WASHINGTON — In a long-awaited White House visit, President Barack Obama told Myanmar's president that he appreciates the Asian leader's efforts to lead the country in "a long and sometimes difficult, but ultimately correct, path to follow" toward democracy.
Obama spoke as he sat in the Oval Office with former general Thein Sein, who became the first president of Myanmar to visit the White House in 47 years. Activists object to the invitation because of concerns over human rights in the country, but it marks a turnaround in international acceptance for Myanmar after decades of isolation and direct military rule.
Obama credited Thein Sein's leadership in political and economic reform in bringing about an end to significant tensions between their two countries.
"As I indicated to President Sein, countries that are success are countries that tap into the talents of all people and respect the rights of all people," Obama said. "And I'm confident that if Myanmar follows that recipe, that it will be not only a successful democracy but a thriving economy."
Thein Sein previously served in a repressive junta, and his meetings at the White House and Congress would have been all-but-impossible before he took the helm of a nominally civilian government in 2011. His name was only deleted from a blacklist barring travel to the U.S. last September.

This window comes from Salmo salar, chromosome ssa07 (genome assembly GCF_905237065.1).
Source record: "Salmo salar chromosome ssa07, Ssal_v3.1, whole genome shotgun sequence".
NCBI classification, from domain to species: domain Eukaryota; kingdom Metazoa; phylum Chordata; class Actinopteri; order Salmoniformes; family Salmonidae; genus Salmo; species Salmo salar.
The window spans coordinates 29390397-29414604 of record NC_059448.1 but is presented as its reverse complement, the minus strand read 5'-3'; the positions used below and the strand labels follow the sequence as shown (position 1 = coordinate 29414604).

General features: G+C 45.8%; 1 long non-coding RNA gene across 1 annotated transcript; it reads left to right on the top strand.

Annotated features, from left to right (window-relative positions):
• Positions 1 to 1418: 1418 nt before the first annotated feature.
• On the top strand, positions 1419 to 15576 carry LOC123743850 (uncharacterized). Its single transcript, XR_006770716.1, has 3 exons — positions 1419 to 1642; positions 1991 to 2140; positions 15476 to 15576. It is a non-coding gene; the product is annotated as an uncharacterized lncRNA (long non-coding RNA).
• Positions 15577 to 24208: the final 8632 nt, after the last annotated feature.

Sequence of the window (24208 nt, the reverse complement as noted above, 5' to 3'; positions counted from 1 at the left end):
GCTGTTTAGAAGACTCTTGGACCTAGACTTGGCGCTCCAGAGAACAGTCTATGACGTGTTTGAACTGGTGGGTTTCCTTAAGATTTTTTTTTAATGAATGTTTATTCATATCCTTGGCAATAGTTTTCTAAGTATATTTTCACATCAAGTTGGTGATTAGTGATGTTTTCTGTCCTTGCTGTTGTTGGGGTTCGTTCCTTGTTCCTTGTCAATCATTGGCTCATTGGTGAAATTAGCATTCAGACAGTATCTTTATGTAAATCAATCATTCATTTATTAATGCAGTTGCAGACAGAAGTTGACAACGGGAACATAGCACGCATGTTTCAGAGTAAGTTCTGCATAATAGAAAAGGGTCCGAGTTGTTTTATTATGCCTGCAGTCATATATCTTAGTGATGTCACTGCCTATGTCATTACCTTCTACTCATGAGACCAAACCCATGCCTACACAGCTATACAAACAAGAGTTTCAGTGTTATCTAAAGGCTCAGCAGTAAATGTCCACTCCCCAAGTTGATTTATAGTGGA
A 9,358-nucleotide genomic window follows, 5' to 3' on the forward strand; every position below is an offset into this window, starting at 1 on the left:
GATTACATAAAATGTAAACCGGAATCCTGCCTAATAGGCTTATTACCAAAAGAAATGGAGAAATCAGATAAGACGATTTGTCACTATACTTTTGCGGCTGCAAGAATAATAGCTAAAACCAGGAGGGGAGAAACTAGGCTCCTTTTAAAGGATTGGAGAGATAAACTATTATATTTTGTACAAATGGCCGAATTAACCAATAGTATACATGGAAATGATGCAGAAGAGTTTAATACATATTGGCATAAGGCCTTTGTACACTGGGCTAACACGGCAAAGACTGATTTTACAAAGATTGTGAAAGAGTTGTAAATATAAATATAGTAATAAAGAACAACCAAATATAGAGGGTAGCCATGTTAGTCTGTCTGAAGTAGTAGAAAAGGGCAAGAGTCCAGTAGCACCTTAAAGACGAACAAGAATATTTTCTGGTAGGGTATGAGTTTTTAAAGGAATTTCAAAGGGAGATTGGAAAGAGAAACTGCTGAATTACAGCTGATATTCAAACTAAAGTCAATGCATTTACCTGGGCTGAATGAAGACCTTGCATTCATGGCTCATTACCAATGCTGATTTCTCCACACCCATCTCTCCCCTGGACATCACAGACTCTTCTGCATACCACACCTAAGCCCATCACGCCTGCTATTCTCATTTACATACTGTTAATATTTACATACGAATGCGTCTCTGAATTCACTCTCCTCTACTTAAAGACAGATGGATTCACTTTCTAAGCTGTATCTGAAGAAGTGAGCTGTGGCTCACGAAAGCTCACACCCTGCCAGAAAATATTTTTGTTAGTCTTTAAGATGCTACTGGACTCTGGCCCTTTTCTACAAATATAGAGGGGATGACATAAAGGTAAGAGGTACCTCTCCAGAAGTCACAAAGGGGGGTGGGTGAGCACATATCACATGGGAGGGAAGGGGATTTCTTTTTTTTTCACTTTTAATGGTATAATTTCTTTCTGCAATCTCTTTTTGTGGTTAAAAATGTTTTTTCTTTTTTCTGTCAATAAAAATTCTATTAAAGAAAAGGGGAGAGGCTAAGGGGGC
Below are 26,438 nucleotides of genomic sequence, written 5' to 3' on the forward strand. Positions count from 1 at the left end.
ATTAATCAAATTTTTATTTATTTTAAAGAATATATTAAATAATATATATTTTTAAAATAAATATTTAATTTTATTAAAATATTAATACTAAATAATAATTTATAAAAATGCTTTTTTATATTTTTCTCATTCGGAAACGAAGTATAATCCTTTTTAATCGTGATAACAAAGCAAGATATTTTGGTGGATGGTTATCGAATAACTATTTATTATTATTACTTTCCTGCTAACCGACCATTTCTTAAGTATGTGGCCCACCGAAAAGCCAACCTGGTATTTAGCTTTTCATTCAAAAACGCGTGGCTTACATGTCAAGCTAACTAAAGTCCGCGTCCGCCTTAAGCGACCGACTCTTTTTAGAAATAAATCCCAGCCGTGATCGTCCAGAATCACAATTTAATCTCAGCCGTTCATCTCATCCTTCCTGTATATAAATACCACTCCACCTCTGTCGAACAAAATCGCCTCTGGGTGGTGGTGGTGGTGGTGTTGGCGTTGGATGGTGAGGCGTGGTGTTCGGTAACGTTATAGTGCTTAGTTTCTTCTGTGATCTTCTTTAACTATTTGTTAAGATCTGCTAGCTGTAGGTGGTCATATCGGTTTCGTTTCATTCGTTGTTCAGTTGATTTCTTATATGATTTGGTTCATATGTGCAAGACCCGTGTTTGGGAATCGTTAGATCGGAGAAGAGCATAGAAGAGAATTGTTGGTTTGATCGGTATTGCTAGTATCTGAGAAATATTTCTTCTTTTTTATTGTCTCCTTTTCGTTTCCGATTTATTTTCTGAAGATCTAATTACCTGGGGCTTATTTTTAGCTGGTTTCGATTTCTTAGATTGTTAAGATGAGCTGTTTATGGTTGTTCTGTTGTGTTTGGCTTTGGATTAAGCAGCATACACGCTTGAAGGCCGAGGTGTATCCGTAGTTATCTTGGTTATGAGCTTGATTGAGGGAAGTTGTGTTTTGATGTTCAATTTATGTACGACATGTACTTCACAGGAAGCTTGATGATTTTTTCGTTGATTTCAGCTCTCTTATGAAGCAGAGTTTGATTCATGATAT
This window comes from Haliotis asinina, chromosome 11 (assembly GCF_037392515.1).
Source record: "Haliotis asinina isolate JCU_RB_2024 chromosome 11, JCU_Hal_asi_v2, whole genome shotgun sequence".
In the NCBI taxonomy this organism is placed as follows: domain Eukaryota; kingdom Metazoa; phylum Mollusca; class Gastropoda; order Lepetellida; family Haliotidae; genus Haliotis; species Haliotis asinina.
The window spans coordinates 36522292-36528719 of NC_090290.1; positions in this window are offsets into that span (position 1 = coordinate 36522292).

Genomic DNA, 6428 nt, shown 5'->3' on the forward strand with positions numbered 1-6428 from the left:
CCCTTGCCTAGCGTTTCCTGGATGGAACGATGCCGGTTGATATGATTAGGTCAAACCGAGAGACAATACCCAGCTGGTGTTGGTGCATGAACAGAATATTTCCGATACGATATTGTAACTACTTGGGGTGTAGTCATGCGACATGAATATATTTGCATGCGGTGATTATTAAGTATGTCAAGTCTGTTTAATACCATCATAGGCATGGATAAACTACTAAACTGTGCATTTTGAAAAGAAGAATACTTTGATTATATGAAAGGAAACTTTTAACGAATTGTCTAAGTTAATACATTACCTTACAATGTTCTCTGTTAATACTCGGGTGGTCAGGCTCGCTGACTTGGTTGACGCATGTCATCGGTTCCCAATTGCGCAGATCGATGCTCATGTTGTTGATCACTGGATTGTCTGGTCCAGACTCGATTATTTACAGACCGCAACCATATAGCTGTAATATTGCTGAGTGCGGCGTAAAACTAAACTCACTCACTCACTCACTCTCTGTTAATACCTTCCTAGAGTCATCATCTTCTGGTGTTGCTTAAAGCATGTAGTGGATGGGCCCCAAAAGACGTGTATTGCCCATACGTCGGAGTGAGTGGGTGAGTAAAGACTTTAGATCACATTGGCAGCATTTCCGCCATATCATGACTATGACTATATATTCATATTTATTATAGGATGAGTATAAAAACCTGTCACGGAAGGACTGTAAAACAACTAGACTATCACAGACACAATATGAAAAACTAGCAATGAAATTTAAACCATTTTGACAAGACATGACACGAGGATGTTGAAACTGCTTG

He arrived in Washington Saturday, six months after Obama made history with an unprecedented U.S. presidential visit to the country also known as Burma. The administration's outreach to Myanmar's generals has provided an important incentive for the military to loosen controls on citizens and reduce dependence on China.
Myanmar has been rewarded by relaxation of tough economic sanctions, and Thein Sein will be addressing American businessmen keen to capitalize on the opening of one of Asia's few untapped markets.
Sitting next to Obama in the Oval Office and speaking through an interpreter, Thein Sein said he was grateful for the invitation to discuss reforms and said Myanmar still has democratic processes to learn and significant challenges. "It is a daunting task ahead of us," he said, noting in particular the widespread poverty in the country.
"We will need the assistance and understanding of the international community, including the United States," Thein Sein said.
In his remarks, Obama used "Myanmar" — the country name adopted by the junta in 1989. However, the U.S. will keep using "Burma" in official documents.
"We very much appreciate your efforts in leadership in leading Myanmar in a new direction and we want you to know that the United States will make every effort to assist you in what I know is a long and sometimes difficult but ultimately correct path to follow," Obama said.
Obama cited the release of political prisoners and their incorporation in the political process, including opposition leader Aung San Suu Kyi, credible elections. He also mentioned the legislature's increasing inclusivity and efforts to resolve long-standing ethnic conflicts and establish laws that respect rights.
"As President Sein is the first to admit, this is a long journey and there is still much work to be done," Obama said. He said they discussed Sein's intention to release more political prisoners, institutionalize political reform and rule of law so it endures and work to end ethnic conflict.